According to primary results of a phase III randomized, placebocontrolled trial reported at the 2011 ASCO Genitourinary Cancers Symposium
According to primary results of a phase III randomized, placebocontrolled trial reported at the 2011 ASCO Genitourinary Cancers Symposium, bicalutamide during and after radiation therapy reduced the risk of progression and the risk of metastatic disease in men with a rising PSA following radical prostatectomy for prostate cancer. The benefits of bicalutamide were evident across subgroups and its addition did not increase toxicity substantially.
The RTOG 9601 study was initiated in the mid-1990s. After a median of 7 years of follow-up, the primary endpoint of overall survival still has not been met, with not enough events, said lead author William Shipley, MD, of Massachusetts General Hospital in Boston. “This study provides proof of principle and it can serve as a cornerstone for other studies,” he noted.
The study included 771 men with a median age of 65 years who had undergone radical prostatectomy and had disease outside the prostate or had positive margins but were lymph nodenegative. Elevated PSA was 4 ng/ mL or below at study entry.
Patients were randomized to arm 1 (ie, radiation therapy of 64.8 Gy plus bicalutamide 150 mg 4 times a day) or arm 2 (ie, the same dose and schedule of radiation therapy plus placebo). Shipley said that at the time the study was designed, bicalutamide was not well understood, and that the 150 mg 4-times-daily dose was selected because the investigators assumed it would be well tolerated.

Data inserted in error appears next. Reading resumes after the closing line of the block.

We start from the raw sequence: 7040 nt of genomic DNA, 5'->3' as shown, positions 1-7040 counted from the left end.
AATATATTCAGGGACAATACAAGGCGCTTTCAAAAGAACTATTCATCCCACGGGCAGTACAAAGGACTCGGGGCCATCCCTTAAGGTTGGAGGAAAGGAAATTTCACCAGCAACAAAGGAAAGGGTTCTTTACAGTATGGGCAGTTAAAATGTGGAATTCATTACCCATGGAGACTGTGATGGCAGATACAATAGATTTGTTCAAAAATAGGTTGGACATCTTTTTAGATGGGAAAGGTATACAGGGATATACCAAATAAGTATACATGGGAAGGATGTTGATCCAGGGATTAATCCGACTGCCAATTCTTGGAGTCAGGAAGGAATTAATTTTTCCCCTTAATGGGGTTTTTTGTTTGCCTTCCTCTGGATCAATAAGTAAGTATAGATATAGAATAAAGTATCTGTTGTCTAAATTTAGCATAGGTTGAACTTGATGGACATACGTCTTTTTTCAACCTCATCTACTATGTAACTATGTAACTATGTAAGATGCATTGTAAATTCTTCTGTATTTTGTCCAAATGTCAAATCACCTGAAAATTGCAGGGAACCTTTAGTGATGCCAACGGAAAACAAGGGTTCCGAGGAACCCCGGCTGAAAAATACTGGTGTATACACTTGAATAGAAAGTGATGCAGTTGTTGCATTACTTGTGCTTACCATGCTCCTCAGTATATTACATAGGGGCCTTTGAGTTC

Participants were stratified at baseline for surgical margins, PSA level after radical prostatectomy, entry level PSA <1.5 or 1.6-4 ng/mL, and neoadjuvant short-term androgen therapy or not.
“Androgen therapy was found to have no benefit and fell by the wayside during the course of the trial,” Shipley said.
At a median follow-up of 7 years, 95% of patients completed treatment as planned. Compliance with daily oral tablets was 84% in the bicalutamide-containing arm and 92% in the placebo arm. PSA failure was defined as post-radical prostatectomy surgical failure with PSA undetermined, or a rise to 4 ng/mL, or a rise in PSA after surgery.
Toxicity was low and similar in both groups. Early gastrointestinal toxicity, presumably related to radiation therapy, was similar between groups. Diarrhea was minimal. Shipley said that the biggest problem with bicalutamide was gynecomastia, which occurred in 89% of the bicalutamidecontaining arm versus 15% in the radiation therapy-plus-placebo arm; 8% of patients in the bicalutamide arm discontinued therapy due to gynecomastia.
Liver toxicity was very low. At the time of follow-up, overall survival was 91% in the experimental arm versus 86% in the placebo arm. Distant metastases were found in 7% of patients in the experimental arm versus 12% of the placebo arm.
Freedom from progression was documented in 57% of patients who had radiation therapy plus bicalutamide versus 40% who had radiation therapy alone, a significant difference favoring bicalutamide (P <.0001). Freedom from progression was superior with bicalutamide across all subgroups, he emphasized.
Shipley said that study had several limitations. The survival benefit is not statistically significant, even with 7 years of follow-up, because of the low number of events. Radiation doses and fields may now be improved compared with when the study was initiated. Radical prostatectomy approaches have been modified as well.